A surface-active composition for dispersing oil slicks according to the present invention consists essentially of from about 65 to 75 weight percent of a blend of a fatty acid sorbitan monoester, a polyalkyleneoxide adduct of a fatty acid sorbitan monoester and a 75% aqueous solution of an alkaline salt of a dialkyl sulfosuccinate, the weight percentage of said salt, based on dry salt and on the dry blend comprising from 35 to 40 percent and the weight ratio of fatty acid sorbitan monoester to polyalkylene oxide adduct comprising from about 60:40 to about 40:60, and from about 35 to 25 weight percent of a solvent mixture of water and a glycol monoether, the weight ratio of water to said ether comprising from about 60:40 to about 40:60, the total amount of water in said composition being at least 20 percent based on the total weight of said composition.
In accordance with another aspect of this invention, there is provided a method for dispersing oil slicks on water, comprising the step of applying a surface-active composition of the above-described type to the surface of the oil slick.
The composition of this invention comprises a blend of surface-active agents in specified proportions, said blend being dissolved in a hydrocarbon-free solvent consisting of a mixture of specified proportions of water and glycol ether.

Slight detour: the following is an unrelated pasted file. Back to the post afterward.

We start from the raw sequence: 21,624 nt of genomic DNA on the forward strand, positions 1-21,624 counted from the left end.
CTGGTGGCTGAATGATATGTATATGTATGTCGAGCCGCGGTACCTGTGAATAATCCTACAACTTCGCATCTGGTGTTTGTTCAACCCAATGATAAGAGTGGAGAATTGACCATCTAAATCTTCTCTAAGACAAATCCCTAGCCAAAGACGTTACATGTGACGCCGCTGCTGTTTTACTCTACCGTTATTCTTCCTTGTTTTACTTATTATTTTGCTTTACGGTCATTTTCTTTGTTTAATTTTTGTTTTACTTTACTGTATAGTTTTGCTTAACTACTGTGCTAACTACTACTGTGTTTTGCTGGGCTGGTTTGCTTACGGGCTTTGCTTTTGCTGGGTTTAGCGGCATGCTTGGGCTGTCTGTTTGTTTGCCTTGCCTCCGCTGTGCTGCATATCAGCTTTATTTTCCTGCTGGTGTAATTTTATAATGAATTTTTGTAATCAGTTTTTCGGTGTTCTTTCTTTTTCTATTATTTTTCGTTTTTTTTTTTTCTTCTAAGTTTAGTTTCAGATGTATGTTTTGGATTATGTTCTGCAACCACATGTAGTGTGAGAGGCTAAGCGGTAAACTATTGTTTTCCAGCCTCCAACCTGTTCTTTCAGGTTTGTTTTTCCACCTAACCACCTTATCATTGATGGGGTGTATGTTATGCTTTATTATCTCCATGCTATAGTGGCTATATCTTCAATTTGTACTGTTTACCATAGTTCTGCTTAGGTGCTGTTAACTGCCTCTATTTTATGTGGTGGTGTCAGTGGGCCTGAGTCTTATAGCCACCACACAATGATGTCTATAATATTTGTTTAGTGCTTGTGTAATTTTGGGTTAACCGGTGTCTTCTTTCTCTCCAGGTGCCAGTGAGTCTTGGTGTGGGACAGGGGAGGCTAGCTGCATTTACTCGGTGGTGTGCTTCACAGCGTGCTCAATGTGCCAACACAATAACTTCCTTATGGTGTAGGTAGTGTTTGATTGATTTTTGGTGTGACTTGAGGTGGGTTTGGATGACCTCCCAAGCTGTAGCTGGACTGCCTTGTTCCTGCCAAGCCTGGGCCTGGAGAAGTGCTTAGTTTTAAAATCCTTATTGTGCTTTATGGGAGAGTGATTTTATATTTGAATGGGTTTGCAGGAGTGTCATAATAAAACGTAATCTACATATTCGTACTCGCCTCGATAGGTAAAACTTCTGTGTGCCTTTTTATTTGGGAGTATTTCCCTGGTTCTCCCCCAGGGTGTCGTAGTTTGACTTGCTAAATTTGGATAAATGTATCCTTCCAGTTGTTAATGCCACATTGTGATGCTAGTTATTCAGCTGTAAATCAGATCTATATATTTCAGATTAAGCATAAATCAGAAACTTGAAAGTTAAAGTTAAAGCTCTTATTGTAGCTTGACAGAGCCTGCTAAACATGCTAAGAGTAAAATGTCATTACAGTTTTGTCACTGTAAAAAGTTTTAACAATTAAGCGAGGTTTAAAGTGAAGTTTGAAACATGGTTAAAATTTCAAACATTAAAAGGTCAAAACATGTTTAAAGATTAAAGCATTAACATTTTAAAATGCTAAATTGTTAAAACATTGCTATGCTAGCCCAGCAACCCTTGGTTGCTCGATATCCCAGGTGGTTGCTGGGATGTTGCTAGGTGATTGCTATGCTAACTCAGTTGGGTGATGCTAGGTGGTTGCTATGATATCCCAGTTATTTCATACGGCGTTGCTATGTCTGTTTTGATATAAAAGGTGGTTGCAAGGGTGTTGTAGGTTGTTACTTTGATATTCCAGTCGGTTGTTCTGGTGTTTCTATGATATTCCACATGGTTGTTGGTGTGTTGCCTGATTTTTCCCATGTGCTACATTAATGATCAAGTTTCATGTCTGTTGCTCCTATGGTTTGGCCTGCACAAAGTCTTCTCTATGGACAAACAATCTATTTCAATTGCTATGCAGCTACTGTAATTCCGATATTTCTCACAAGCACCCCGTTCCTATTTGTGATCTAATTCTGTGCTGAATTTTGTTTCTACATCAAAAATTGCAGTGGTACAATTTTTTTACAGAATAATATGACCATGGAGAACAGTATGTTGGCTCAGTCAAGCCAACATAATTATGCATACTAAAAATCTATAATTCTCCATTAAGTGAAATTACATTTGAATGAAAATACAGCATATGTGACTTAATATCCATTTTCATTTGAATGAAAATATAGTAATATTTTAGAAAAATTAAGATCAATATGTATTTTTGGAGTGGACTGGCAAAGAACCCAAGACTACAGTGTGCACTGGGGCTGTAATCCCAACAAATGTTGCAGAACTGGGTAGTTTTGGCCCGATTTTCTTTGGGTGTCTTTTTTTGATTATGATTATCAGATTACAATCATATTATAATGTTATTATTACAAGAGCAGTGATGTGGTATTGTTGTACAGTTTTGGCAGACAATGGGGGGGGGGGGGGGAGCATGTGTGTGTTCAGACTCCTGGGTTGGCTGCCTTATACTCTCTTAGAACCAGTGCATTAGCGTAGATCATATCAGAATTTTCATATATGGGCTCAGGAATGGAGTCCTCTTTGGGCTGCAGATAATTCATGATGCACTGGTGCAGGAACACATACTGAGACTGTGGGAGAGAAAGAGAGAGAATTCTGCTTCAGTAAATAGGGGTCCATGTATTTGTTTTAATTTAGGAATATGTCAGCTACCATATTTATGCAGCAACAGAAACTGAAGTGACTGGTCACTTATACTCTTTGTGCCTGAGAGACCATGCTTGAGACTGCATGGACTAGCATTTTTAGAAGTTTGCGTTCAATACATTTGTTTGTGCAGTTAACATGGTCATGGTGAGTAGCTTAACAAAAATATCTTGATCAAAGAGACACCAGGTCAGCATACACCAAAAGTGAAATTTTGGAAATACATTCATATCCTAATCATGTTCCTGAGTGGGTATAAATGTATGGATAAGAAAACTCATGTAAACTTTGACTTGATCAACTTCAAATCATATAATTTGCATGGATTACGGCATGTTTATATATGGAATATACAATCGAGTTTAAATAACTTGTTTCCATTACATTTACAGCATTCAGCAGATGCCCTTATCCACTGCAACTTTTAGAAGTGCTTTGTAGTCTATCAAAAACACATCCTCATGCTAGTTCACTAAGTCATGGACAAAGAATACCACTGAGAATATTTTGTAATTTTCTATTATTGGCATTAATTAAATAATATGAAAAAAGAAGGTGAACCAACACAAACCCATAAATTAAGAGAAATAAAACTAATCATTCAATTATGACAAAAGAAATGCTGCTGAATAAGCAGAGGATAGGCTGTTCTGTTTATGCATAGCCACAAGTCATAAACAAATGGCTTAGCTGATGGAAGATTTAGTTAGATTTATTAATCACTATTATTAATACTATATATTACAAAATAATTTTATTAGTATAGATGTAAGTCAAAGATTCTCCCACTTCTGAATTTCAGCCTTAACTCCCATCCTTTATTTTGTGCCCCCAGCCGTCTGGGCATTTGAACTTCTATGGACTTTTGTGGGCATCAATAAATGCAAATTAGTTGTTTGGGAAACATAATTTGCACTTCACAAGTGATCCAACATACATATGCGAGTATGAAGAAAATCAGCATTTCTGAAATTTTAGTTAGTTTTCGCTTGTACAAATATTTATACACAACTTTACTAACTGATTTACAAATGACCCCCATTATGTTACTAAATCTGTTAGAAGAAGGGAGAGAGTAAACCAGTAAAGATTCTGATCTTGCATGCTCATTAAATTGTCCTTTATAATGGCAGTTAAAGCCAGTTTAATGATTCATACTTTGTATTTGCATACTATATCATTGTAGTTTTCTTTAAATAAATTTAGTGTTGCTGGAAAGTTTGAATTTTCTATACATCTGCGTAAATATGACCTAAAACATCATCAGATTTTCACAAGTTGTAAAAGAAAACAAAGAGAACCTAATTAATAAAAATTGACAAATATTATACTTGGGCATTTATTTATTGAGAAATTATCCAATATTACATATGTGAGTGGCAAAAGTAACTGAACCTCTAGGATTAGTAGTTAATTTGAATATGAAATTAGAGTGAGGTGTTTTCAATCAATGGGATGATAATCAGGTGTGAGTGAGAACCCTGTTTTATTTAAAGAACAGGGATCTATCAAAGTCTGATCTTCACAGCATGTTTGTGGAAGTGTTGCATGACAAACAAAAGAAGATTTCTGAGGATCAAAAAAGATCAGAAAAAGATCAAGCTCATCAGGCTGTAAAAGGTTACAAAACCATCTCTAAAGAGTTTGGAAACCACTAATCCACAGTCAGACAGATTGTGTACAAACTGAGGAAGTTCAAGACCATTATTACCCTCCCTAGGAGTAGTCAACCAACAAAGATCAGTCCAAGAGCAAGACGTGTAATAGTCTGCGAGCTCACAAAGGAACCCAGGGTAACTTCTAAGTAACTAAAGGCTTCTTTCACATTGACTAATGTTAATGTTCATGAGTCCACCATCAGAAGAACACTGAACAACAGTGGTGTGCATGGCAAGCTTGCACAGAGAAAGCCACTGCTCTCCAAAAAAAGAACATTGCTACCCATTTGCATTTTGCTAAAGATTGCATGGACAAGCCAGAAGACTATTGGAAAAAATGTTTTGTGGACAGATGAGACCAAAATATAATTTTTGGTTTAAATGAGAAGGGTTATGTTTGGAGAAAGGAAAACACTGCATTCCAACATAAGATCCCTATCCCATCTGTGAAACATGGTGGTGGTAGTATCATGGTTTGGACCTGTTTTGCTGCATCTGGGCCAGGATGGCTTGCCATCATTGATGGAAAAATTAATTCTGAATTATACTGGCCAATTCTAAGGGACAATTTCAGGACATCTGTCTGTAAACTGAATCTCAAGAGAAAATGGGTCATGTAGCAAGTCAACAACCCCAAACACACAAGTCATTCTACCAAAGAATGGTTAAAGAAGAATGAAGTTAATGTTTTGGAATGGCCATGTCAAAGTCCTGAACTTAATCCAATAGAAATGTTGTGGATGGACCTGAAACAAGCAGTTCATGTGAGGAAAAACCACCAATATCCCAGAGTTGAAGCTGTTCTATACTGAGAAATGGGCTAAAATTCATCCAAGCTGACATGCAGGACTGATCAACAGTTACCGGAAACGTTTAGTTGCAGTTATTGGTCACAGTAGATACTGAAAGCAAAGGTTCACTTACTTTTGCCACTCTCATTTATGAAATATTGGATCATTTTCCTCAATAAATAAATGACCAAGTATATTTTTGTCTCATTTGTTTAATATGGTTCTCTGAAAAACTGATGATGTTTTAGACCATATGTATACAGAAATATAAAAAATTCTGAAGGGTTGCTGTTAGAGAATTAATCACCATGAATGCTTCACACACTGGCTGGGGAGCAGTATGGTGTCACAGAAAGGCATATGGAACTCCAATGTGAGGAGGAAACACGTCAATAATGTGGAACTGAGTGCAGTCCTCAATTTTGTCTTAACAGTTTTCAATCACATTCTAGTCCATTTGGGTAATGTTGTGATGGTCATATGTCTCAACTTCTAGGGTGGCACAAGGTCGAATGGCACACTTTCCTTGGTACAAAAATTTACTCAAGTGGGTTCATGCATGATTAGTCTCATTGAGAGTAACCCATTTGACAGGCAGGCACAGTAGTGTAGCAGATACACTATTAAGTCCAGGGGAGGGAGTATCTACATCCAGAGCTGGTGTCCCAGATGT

The fatty acid sorbitan monoester is generally an ester of an aliphatic monocarboxylic acid containing from 10 to 20 carbon atoms, such as oleic, lauric, palmitic or stearic acid or a mixture of these acids.
The polyalkyleneoxide adduct is obtained by reacting a fatty acid sorbitan monoester with ethylene oxide and/or propylene oxide. Generally, the adduct contains from 12 to 25 oxyethylene units or from 6 to 12 oxypropylene units per molecule.
The selection of these surface-active agents depends on their availability, price and purity. Generally, the preferred agents are sorbitan monooleate and its polyethylene oxide adduct containing an average of about 20 oxyethylene units per molecule.